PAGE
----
Family, friends support cancer survivors at fundraising walk

INDIAN RIVER COUNTY — It was a morning of hope, love and strength as people of all ages and both genders arrived wearing symbolic pink to participate in the Indian River County Making Strides Against Breast Cancer walk at Riverview Park in Sebastian.

Saturday’s event drew hundreds of people, creating a sea of pink and a giant wave of emotion that swept across breast cancer survivors, family members and friends affected by the disease.

Holding handmade pink signs with the words Hope, Love and Strength was Irene Weckerle, mother of a breast cancer survivor.

“It is devastating when someone you love is diagnosed,” she said. “It affects the whole family. And the person needs a lot of love and support.”

That is exactly what Rhonda, her 43-year-old daughter, received on Saturday as her parents, husband and children joined her for laps around the park. In public for the first time without a wig, her hair having grown back after months of chemotherapy, Rhonda has had bilateral mastectomies, chemotherapy and reconstruction since being diagnosed in February.

Ahead of the non-competitive walk, breast cancer survivors were beckoned to the front of the stage by program emcees Geoff Moore and Ali Mac of 93.7 FM The Breeze, and applauded for their courage.

Warm up exercises then commenced to upbeat rhythms provided by Richard Perry of Anything Under the Stars Entertainment.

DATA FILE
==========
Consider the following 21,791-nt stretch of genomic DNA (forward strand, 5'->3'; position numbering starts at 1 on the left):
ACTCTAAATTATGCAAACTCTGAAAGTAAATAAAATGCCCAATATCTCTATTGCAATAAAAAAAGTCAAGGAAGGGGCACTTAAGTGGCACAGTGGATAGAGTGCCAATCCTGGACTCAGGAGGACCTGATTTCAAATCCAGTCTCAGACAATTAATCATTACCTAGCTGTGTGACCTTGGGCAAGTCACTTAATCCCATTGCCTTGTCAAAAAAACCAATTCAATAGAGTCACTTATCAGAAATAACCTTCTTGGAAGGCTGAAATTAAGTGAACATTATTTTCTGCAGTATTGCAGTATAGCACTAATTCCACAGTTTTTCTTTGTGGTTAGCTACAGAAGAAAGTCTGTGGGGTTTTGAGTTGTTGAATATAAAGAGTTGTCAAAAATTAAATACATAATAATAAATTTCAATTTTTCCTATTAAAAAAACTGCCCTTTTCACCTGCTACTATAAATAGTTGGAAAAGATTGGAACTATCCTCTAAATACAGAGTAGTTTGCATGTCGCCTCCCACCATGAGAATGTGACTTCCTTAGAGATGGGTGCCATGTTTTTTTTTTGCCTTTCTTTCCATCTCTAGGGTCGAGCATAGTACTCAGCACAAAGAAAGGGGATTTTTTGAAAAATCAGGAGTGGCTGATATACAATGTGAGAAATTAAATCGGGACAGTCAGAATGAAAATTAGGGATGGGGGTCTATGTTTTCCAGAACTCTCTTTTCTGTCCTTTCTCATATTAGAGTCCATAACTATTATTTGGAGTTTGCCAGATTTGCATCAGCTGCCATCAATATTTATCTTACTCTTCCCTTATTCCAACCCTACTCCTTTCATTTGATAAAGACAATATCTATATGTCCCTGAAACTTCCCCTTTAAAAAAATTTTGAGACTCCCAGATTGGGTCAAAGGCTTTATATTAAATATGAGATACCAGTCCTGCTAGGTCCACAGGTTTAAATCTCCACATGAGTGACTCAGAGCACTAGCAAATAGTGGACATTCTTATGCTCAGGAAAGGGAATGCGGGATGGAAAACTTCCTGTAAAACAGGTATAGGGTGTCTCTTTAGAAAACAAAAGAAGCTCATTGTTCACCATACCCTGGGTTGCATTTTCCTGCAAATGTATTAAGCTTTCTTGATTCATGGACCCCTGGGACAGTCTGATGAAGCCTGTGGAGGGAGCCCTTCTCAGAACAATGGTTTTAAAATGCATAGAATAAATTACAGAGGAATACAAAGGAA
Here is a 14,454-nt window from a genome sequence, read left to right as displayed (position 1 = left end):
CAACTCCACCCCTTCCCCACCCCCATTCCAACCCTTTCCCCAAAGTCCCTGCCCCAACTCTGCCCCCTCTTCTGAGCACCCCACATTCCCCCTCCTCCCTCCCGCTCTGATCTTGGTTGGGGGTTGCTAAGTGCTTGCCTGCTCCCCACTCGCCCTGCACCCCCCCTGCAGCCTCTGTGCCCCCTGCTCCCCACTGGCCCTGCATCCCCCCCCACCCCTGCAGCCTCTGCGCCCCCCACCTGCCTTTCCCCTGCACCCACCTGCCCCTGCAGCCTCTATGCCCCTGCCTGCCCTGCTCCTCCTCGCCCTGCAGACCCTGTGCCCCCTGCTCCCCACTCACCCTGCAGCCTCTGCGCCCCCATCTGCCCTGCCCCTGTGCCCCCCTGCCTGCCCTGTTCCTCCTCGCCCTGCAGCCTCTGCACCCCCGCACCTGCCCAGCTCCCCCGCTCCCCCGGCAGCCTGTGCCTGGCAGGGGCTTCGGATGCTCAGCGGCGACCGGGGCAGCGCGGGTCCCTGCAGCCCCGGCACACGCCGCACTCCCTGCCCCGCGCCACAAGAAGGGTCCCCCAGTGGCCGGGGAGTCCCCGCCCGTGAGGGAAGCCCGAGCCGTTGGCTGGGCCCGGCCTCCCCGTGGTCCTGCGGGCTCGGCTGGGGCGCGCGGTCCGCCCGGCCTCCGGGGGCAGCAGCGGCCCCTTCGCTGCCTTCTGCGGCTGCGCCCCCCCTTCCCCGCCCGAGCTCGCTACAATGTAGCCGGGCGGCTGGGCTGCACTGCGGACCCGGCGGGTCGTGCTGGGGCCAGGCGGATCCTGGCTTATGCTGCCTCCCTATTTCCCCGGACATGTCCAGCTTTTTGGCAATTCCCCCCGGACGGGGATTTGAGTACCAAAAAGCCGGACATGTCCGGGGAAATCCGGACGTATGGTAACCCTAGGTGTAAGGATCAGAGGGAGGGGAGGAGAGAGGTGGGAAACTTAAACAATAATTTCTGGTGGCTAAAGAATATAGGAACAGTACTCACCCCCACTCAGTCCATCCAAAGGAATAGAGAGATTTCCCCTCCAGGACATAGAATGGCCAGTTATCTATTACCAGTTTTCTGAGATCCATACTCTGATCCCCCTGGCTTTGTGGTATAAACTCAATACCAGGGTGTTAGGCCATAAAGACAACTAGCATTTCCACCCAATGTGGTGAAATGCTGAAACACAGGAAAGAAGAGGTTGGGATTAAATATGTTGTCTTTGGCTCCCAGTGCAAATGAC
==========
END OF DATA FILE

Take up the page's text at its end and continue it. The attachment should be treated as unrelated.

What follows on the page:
Jeanne Bresett, a two-year breast cancer survivor, shared her personal story from the stage. Buoyed by the support of friends and her sister, who flew in from Maine for the event, she said, “It’s crucial to have knowledge and your treatment team. And my family and friends have gotten me through this.”

Dr. Heather Nagel, diagnostic radiologist at Vero Radiology, emphasized the importance of early detection. Wearing a doctor’s white coat that she dyed pink, Nagel highlighted the importance of annual clinical breast exams and mammograms starting at age 40. Women should start doing breast self-exams in their 20s, according to American Cancer Society (ACS) early detection guidelines.

Watching survivors as they stretched before they would head off for laps around Riverview Park and along the Indian River Lagoon, Holly Hodge felt inspired by the vibe and personal stories shared that morning.

“It’s very uplifting and humbling,” she said. “It gives you so much energy being around women who have had to be so strong emotionally and physically.”

Making Strides Against Breast Cancer is the largest network of breast cancer awareness events in the nation, uniting more than 300 communities. The events are an opportunity to honor those who have battled breast cancer, raise awareness about reducing breast cancer risk and raise money to help the American Cancer Society fund research, provide information and offer services.

Aside from some forms of skin cancer, breast cancer is the most common form for women in the United States. This year, some 232,670 new cases will be diagnosed in women and about 2,360 new cases in men, according to the ACS. There are more than 2.8 million breast cancer survivors.

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